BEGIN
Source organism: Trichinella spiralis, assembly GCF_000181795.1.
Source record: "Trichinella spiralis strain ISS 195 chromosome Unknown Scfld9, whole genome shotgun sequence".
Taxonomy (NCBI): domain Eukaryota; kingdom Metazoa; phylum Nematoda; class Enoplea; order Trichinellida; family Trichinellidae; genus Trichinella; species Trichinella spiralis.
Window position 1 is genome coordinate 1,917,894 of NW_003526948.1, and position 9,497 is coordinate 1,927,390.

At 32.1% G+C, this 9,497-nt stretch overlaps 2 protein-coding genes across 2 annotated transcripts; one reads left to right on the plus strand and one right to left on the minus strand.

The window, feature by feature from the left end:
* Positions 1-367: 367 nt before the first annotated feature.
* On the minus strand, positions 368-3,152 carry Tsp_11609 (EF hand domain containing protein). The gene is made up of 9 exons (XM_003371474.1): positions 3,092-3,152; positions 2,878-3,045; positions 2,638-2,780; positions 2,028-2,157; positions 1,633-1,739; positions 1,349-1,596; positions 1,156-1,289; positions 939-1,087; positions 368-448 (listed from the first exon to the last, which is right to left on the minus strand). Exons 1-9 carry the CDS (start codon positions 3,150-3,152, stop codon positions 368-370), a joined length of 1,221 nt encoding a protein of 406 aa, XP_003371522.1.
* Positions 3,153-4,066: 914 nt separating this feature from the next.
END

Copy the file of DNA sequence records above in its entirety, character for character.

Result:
Source organism: Trichinella spiralis, assembly GCF_000181795.1.
Source record: "Trichinella spiralis strain ISS 195 chromosome Unknown Scfld9, whole genome shotgun sequence".
Taxonomy (NCBI): domain Eukaryota; kingdom Metazoa; phylum Nematoda; class Enoplea; order Trichinellida; family Trichinellidae; genus Trichinella; species Trichinella spiralis.
Window position 1 is genome coordinate 1,917,894 of NW_003526948.1, and position 9,497 is coordinate 1,927,390.

At 32.1% G+C, this 9,497-nt stretch overlaps 2 protein-coding genes across 2 annotated transcripts; one reads left to right on the plus strand and one right to left on the minus strand.

The window, feature by feature from the left end:
* Positions 1-367: 367 nt before the first annotated feature.
* On the minus strand, positions 368-3,152 carry Tsp_11609 (EF hand domain containing protein). The gene is made up of 9 exons (XM_003371474.1): positions 3,092-3,152; positions 2,878-3,045; positions 2,638-2,780; positions 2,028-2,157; positions 1,633-1,739; positions 1,349-1,596; positions 1,156-1,289; positions 939-1,087; positions 368-448 (listed from the first exon to the last, which is right to left on the minus strand). Exons 1-9 carry the CDS (start codon positions 3,150-3,152, stop codon positions 368-370), a joined length of 1,221 nt encoding a protein of 406 aa, XP_003371522.1.
* Positions 3,153-4,066: 914 nt separating this feature from the next.